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Top three React & TypeScript pitfalls

Wojciech Matuszewski
Doing stuff with JavaScript / Golang. Probably coding / working or at the gym.
・4 min read

The usage of React & TypeScript exploded in recent years. This should not come as a surprise to anyone at this point. Both tools proven to be viable working on web application large and small allowing developers to satisfy various business needs.

With the explosion of popularity comes also the explosion of mistakes that engineers can make while working with this stack in their day-to-day jobs. This blog aims to shed a light on my top three React & TypeScript pitfalls I’ve seen developers fall into and how they could be avoided.

Let us start with the most important one.

Using React.FunctionComponent or React.FC

I often see components being annotated as such:

import * as React from 'react'

type Props = {
    // ...
}

const FirstComponent = React.FC<Props> = (props) => {
    // ...
}

const SecondComponent = React.FunctionComponent<Props> = (props) => {
    // ...
}
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At first glance, it might seem like a good idea to type your components using these type abstractions. The ergonomics of React.FC and React.FunctionComponent might undoubtedly be tempting. By default, they provide you with typings for the children prop, the defaultProps, propTypes, and many other component properties.

You can read more about the React.FC and React.FunctionComponent here.

With all that being said, I believe that they introduce unnecessary complexity and are too permissive in terms of types.

Let us start with the most critical issue using either React.FC or React.FunctionComponent. I’m talking about the unnecessary complexity they introduce. Here is a simple question: which type of annotation feels more straightforward and easier to digest to you?

The one that where we explicitly annotate components arguments:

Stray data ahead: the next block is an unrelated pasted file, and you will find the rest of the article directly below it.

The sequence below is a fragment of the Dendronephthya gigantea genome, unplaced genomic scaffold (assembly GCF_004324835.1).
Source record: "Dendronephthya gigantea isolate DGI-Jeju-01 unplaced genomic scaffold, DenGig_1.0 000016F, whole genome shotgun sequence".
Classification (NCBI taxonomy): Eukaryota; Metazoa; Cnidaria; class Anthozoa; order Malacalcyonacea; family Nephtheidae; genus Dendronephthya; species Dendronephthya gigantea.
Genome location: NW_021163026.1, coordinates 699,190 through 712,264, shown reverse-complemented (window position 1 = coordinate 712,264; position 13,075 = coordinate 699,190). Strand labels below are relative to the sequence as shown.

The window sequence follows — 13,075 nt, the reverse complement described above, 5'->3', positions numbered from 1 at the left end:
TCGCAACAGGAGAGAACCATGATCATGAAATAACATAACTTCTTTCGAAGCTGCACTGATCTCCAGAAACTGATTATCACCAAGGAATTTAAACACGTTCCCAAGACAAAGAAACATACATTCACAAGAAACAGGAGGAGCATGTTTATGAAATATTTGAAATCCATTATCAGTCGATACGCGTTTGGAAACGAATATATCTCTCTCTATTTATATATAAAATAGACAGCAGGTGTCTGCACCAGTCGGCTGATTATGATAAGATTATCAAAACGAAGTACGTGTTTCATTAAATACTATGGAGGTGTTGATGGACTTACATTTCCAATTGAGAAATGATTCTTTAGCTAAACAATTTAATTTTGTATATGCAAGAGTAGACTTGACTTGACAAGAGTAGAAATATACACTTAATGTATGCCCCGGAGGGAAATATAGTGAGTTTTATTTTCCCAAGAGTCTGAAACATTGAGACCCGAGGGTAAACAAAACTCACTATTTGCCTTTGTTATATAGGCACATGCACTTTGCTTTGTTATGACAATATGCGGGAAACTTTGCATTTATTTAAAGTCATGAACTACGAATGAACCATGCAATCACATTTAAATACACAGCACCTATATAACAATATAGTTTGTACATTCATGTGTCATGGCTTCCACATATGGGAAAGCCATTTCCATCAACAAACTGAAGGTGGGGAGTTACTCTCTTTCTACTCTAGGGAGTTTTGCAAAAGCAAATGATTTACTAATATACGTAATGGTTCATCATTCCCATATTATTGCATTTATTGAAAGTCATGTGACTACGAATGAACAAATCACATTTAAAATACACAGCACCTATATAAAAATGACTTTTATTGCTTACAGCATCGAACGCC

type Props = {
  // ...
};

const Component = (props: Props) => {
  // ...
};
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Or maybe the one where we use React.FC

import * as React from "react";

type Props = {
  // ...
};

const Component: React.FC<Props> = props => {
  // ...
};
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If you are familiar with React.FC, you might shrug your shoulders and say that both of them are completely valid options. And this is where the problem lies, mainly in the concept of familiarly or lack thereof.

The React.FC interface is shallow. In most cases, it can be replaced by annotating props explicitly. Now, imagine being new to a codebase, where React.FC is used extensively, but you have no idea what it means and what it does. You would most likely not be comfortable amending the Props type definitions within that codebase on your first day.

Another problem these typings introduce is the implicit composability by augmenting the Props definition with the children property.

I love how composable React components can be. Without the children property, it would be pretty hard to achieve one of my favorite patterns in React, the compound components pattern. With that in mind, I believe that we introduce misdirection to their APIs by making the composition of components implicit.

import * as React from "react";

const MarketingButton: React.FC<{}> = () => {
  // Notice that I'm not using `props.children`
  return <span>Our product is the best!</span>;
};

// In a completely separate part of the codebase, some engineer tries to use the `MarketingButton`.
const Component = () => {
  return <MarketingButton>HELLO!??</MarketingButton>;
};